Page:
Mr. Speaker, in response to (a), (b), (c), (d), (e), (f), (g) and (h), in general, departmental plans are under constant review to ensure that the plans are current. It is normal procedure for the Department of National Defence, DND, to plan for replacement of its major weapon systems to maintain CF capabilities and to ensure that departmental objectives are in line with government objectives. Data from the joint strike fighter, JSF, program are complex and constantly evolving. As a result, evaluations of Canada’s participation in the program are iterative. Due to the complexity and number of iterative evaluations, it is not possible to identify each specific re-evaluation of project costing and/or scheduling data within the time available.
Evaluation of the next generation fighter capability options occurred in two phases: 2005 to 2008, and 2008 to 2010. The first phase was to “research the marketplace” and determine what realistic options might exist. The first phase provided sufficient information on the F35 to determine if it were a credible contender. This phase provided the rationale for entering the production, sustainment, and follow-on development memorandum of understanding, MOU, in order to preserve the JSF option. The second phase provided Canada with detailed capability and cost information on the aircraft options carried forward from phase one. A detailed costing, using specific Canadian Forces requirements, was first conducted in the fall of 2009 and refined in the spring of 2010. The costing was based on information provided during visits to manufacturers, manufacturer visits to Canada to speak to senior representatives of DND and other departments, and detailed government to government discussions.
In the specific case of the JSF, the multinational joint strike fighter program office, JPO, has been continually providing to all participant nations the evolving costs of both the aircraft unit flyaway cost and the cost of sustainment throughout Canada’s participation in the system design and demonstration MOU and the production, sustainment and follow-on development MOU. A formal costing conference with all participating nations is held annually. The JPO maintains a costing database that evolves as the programme moves forward. As refined or additional information becomes available, the costing undergoes further refinement. The unit cost of the F-35A conventional takeoff and landing version of the joint strike fighter using specific Canadian requirements is estimated in the mid $70 million U.S. range. Together with associated weapons systems, initial spares, infrastructure, and project management and contingency funds, the total acquisition cost for the F-35 is estimated at $9 billion. The estimated cost of sustainment for Canada’s fleet of 65 F-35s is $250 million to $300 million per year over 20 years. Further costing exercises will be conducted by DND as the JSF project advances. Canada has contributed $10 million for the concept demonstration phase, $150 million for the system development and demonstration phase, and has committed to providing $551 million for the production, sustainment, and follow-on development phase of the JSF program.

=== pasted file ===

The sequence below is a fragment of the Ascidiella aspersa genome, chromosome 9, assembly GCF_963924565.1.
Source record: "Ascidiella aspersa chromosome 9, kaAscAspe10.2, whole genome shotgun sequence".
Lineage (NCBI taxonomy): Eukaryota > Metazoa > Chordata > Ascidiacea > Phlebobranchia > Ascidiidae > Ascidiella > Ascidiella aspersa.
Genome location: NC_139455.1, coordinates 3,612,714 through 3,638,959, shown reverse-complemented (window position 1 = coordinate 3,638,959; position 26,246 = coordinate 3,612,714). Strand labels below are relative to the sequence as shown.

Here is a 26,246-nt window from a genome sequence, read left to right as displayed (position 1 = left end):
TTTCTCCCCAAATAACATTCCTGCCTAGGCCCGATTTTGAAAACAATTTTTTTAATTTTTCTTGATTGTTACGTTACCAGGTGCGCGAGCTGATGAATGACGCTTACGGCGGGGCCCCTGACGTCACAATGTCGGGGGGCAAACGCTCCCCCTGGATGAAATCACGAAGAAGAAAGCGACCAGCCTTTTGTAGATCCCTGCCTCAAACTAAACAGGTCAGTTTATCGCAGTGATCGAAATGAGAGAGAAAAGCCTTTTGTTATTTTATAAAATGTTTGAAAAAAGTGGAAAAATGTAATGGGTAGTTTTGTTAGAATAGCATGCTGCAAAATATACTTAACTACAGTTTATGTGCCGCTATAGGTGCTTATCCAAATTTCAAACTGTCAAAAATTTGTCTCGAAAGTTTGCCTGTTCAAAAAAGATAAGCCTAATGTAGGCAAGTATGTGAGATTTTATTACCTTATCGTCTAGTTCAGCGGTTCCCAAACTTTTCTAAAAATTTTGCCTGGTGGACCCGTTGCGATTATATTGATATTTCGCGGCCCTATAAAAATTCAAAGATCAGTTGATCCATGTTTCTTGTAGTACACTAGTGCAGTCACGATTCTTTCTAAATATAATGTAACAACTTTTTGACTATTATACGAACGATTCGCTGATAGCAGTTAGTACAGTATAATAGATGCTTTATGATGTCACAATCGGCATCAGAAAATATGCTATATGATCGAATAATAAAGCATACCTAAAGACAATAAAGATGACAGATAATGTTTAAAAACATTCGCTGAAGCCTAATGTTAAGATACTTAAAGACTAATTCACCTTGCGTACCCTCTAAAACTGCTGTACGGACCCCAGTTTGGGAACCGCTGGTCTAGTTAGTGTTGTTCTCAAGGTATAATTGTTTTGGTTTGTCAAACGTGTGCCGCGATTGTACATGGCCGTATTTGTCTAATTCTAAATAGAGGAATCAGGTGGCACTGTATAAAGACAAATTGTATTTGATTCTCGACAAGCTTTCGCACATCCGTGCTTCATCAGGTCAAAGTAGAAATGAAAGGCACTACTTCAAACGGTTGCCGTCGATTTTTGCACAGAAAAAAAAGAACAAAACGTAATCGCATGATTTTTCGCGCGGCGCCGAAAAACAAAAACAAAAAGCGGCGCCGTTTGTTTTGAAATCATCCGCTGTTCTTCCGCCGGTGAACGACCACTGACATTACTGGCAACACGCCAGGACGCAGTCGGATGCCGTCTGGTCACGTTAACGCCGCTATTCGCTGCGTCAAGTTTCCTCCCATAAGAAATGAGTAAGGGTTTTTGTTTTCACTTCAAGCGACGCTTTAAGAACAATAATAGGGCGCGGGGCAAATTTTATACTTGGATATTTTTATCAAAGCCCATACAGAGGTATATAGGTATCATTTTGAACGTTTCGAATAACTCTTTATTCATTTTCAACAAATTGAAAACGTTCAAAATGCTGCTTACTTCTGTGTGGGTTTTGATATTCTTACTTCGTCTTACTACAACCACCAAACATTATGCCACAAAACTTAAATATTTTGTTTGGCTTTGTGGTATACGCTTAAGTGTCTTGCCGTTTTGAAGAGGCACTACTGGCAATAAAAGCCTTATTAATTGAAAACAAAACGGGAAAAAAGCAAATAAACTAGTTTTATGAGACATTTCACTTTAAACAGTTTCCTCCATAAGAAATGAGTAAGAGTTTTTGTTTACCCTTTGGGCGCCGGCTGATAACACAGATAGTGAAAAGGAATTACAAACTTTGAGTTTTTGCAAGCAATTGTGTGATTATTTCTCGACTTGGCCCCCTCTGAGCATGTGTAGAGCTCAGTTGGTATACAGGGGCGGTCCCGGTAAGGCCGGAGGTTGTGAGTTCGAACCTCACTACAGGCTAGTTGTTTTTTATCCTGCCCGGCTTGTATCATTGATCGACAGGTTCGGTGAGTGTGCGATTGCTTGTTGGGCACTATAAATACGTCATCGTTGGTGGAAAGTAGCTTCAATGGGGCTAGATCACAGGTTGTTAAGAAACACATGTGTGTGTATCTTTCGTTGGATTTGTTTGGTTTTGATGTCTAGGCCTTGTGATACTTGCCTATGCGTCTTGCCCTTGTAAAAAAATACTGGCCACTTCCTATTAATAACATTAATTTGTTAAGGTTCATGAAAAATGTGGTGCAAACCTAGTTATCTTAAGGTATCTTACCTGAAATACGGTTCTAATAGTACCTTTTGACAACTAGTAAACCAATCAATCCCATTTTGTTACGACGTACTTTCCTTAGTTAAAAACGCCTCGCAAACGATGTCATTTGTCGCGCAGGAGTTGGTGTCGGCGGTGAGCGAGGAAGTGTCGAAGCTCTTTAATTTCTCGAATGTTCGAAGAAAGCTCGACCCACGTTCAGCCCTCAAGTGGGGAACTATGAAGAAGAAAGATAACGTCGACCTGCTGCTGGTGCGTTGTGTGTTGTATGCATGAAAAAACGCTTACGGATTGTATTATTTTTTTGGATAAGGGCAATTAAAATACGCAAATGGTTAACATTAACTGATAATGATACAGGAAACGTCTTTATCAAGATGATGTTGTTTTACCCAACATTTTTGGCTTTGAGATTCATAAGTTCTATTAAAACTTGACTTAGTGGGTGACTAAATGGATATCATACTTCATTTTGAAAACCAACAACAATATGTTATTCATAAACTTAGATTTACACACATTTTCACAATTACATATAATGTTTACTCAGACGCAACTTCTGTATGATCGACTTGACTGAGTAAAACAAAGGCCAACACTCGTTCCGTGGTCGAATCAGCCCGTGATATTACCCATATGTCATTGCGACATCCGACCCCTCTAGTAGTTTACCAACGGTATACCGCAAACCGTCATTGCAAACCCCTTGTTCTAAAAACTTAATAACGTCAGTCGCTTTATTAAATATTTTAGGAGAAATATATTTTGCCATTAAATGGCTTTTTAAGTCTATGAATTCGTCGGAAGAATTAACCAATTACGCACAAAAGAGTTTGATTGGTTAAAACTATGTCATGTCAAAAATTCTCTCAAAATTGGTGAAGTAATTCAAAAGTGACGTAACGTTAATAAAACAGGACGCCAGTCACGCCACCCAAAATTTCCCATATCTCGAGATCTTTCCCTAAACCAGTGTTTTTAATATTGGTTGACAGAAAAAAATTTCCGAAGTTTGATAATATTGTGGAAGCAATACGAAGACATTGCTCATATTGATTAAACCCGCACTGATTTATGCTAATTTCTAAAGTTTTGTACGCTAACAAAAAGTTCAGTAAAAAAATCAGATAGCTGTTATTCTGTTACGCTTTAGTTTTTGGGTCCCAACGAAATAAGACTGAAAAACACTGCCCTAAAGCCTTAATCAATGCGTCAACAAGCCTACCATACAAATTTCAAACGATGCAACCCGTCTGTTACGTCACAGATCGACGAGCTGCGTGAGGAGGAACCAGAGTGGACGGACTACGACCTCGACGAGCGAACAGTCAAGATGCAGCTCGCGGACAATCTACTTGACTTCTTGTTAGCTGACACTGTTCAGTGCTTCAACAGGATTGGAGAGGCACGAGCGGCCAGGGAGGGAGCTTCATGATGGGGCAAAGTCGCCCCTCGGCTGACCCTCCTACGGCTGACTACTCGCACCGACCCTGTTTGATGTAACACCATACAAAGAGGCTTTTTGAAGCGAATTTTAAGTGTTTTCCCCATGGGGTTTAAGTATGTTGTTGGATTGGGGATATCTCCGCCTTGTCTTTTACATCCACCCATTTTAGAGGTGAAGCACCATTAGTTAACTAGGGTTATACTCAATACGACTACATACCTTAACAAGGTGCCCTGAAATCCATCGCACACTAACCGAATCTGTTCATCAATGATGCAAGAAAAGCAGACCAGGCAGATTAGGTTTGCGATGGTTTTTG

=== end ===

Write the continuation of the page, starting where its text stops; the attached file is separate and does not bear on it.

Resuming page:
The first evaluation of the date of delivery to Canada of the F-35 was made during phase one of the next generation fighter capability options analysis during 2005 to 2008. This evaluation was based on the estimated life expectancy of the CF-18 Hornet and next generation fighter capability option information gathered during the first phase of options analysis referenced above. This latter information was provided to DND through contacts with industry and other air forces with whom the department and the Canadian Forces maintain relationships. These relationships facilitate the exchange of information so that DND and the CF can understand and analyze the development of military capabilities and provide recommendations to the Government on future CF capabilities. In the case of the F-35, the information would have been collected via discussions, conferences, the defence attaché network and open source material such as trade publications.
After the initial evaluation, the next generation fighter capability delivery requirements were re-evaluated in the next generation fighter capability statement of operational requirements, or SOR. The SOR identifies the capability, sustainment and delivery requirements for a CF-18 Hornet replacement. The re-evaluated date of delivery was based on the estimated life expectancy of the CF-18 Hornet, research on known world-wide fighter development and production programs, and information gained by participating in the JSF program under the 2006 joint strike fighter MOU as a partner nation.